Politicians pushed for a crackdown on violent video games after speculation arose that they spurred Newtown school shooter Adam Lanza – who had autism spectrum disorder – to commit one of the deadliest massacres in U.S. history, killing 26 children and educators before taking his own life.
But a new study from the University of Missouri indicates that violent video games do not increase aggression in adults with autism spectrum disorder any more than they do in people without autism.
“We wanted to try to provide some evidence on the issue,” says lead author Christopher Engelhardt, a postdoctoral fellow in the University of Missouri School of Health Professions and the Thompson Center for Autism and Neurodevelopmental Disorders. “We couldn’t specifically study [what triggers violence in individuals] because it’s not ethical to do so. But what we could do is study the willingness to aggress following exposure to violent video games.”
The study – which was recently accepted for publication in the journal Psychological Science – is the first of its kind to test the effects of violent video games on aggression in adults with autism spectrum disorder, according to Engelhardt.
Researchers examined 120 young adults – 60 who had autism spectrum disorder, and 60 who showed normal neurological development. Participants played one of two versions of a violent video game. The first, which contained heightened graphic imagery, called for players to shoot aliens on a military base in space. The second game had subdued graphics and a noble mission to help the creatures find their way back to their home planet.
After playing one of the two games, participants engaged in a task for the researchers to measure aggression. They were told they were competing against another person in a trial to test their reaction times. If an individual won that challenge, he or she could “blast” their opponent with a loud noise. Researchers measured aggression levels in participants from both groups by monitoring how long – and how loudly – each participant “blasted” the defeated party.
The results, experts say, were surprising – and not just because they found that short-term exposure to violent video games didn’t amplify aggression in adults with autism.
“The more surprising finding to most researchers in this field will be that the effect of playing violent video games on the immediate aggressive behavior, aggressive thoughts and aggressive emotions of normally developing youth was not found to be statistically significant,” says L. Rowell Huesmann, a professor of communication studies and psychology at the University of Michigan, who was not involved in the study.
Experts have long disagreed over whether video games like Grand Theft Auto are responsible for violent behavior among teens and young adults. One defense against this hypothesis, Engelhardt says, is violent video game sales have risen over the years, whereas violent crimes have actually decreased. “The argument is that if violent video games caused increases in violence, then [researchers] should see a different trend,” he notes.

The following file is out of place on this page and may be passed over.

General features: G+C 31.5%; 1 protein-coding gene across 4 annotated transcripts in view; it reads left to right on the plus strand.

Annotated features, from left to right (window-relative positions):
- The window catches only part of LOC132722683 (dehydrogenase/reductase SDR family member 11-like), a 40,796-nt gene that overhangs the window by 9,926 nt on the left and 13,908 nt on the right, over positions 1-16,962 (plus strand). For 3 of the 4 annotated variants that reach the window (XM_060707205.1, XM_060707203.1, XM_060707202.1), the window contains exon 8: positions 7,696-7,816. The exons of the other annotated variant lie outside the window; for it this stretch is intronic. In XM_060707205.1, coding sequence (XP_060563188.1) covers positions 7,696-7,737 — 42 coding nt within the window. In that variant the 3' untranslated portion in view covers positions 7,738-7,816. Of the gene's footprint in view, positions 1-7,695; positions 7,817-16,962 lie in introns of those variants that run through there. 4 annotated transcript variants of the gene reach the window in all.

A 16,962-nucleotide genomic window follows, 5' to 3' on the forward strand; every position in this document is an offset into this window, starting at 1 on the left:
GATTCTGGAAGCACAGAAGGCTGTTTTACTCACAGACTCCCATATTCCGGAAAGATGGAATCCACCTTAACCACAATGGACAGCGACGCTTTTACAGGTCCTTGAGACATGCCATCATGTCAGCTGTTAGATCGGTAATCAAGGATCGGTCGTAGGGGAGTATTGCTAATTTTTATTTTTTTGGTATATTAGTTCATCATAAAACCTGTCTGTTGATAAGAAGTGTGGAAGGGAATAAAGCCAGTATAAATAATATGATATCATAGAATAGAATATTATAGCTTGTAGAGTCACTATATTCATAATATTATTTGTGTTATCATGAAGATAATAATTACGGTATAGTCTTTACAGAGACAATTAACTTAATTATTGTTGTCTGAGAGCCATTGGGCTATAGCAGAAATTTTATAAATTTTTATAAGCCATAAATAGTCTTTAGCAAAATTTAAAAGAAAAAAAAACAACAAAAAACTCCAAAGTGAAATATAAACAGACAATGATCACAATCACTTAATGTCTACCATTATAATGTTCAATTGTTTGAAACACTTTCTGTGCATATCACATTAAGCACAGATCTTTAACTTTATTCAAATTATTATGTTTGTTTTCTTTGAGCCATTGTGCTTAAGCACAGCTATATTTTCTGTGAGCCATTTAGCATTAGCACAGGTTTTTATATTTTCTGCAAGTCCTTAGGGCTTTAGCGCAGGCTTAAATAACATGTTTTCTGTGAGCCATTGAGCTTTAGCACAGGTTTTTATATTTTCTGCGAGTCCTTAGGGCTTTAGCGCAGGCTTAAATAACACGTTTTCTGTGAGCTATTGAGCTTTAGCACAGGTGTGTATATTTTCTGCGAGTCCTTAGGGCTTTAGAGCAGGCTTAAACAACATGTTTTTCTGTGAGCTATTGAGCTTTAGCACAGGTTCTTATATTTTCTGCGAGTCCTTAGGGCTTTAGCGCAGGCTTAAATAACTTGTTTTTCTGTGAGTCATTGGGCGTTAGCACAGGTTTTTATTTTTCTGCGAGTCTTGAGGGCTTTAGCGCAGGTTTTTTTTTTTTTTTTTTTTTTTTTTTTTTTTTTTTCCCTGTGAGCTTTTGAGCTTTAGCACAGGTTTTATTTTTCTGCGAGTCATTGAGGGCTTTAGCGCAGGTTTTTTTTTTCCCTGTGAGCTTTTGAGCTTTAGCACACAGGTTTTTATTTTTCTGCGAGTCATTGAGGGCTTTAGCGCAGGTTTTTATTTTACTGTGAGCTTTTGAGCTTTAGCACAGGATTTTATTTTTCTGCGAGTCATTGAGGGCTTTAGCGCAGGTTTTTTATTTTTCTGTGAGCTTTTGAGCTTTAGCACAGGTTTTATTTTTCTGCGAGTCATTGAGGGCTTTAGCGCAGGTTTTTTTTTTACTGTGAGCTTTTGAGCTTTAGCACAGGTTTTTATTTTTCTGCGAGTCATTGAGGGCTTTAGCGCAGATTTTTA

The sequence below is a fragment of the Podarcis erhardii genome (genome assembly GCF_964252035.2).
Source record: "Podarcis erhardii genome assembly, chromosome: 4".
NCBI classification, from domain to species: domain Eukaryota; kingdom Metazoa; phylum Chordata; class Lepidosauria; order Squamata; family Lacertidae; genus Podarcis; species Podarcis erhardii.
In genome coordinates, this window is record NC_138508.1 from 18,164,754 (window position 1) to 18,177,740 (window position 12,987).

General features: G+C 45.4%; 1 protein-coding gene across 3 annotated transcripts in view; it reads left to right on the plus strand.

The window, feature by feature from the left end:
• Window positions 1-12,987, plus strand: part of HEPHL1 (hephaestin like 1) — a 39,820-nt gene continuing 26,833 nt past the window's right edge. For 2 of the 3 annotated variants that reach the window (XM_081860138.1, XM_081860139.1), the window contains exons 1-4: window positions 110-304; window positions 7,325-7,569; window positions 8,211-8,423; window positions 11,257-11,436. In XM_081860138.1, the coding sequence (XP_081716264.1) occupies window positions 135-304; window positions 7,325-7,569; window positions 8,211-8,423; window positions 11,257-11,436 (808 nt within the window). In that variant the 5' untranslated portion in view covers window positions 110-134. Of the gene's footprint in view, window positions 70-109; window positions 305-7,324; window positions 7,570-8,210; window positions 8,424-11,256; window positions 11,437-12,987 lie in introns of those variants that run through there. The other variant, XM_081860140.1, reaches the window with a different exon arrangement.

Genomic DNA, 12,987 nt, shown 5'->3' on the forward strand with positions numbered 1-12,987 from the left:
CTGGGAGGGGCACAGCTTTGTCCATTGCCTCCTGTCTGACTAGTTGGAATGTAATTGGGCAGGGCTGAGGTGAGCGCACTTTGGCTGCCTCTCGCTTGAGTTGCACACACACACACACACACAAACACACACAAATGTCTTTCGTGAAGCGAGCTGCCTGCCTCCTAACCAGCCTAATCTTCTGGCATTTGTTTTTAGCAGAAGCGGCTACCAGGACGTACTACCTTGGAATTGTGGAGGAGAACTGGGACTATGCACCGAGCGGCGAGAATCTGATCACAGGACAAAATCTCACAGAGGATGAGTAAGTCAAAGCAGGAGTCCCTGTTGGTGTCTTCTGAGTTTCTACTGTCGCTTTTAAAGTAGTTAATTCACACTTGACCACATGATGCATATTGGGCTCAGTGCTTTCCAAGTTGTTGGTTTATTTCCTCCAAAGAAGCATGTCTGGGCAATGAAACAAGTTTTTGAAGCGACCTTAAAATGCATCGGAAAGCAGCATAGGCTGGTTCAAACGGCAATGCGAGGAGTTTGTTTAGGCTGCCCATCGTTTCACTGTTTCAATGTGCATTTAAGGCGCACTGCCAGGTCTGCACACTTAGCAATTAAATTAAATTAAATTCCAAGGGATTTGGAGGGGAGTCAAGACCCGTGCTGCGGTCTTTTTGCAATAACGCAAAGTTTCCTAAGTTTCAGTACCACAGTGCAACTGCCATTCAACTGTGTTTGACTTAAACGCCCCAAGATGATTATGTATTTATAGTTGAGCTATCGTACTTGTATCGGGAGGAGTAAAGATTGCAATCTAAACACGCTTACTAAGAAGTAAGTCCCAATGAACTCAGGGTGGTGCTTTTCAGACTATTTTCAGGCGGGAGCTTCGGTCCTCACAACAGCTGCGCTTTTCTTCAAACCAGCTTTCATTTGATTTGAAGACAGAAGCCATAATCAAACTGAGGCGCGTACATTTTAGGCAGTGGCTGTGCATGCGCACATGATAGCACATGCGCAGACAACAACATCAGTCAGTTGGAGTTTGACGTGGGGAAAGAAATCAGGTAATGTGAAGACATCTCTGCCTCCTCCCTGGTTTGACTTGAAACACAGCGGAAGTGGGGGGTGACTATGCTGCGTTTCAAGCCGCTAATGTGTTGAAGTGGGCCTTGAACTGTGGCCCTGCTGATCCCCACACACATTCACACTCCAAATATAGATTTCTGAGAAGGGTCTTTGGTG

But before this study, there was still speculation about whether violent video games might have a different effect on adults with autism spectrum disorder.
Engelhardt’s study is valuable because “it may help lay to rest these ideas that there’s a vulnerable population of people that are particularly influenced by violent video games,” says Christopher Ferguson, chair of the psychology department at Stetson University in Florida, who was not involved in the study. “After Newtown the case became, ‘What about those kids who are already teetering on the edge of not understanding reality? Would a violent video game put them over the edge and make them do something like Adam Lanza did?”
Experts point out that the study has its limitations. For example, participants were only exposed to the violent or nonviolent video games for 15-minute increments before researchers measured their aggressive behavior. Therefore, the study doesn’t provide answers on the potential long-term effects of violent video game exposure.
“Obviously, most people don’t play video games for 15 minutes,” Ferguson says. “That’s been the general weakness of a lot of the experimental literature; typically, [researchers] put people in front a video game for a very short period of time and then yank the controls from them in a way, sometimes, that can actually create aggression that has nothing to do with the game. That is obviously a concern for a lot of experiments with violent video games, including this one.”
Future research endeavors, Engelhardt says, include collecting longitudinal data to see how long-term exposure to violent video games and other forms of media violence are associated with aggression.
But at the end of the day, the study demonstrates that violent video games do not “cause real world problems,” says Patrick Markey, an associate professor of psychology at Villanova University.
“We need to be more careful when horrific events [happen] to not blame health factors, or blame violent video games and so forth,” he says. “We have to make sure facts are in. Not only were we wrong in the case of Sandy Hook, this research shows that we’re probably correct that these violent video games don’t [affect people] with autism spectrum disorder – or perhaps even people in general.”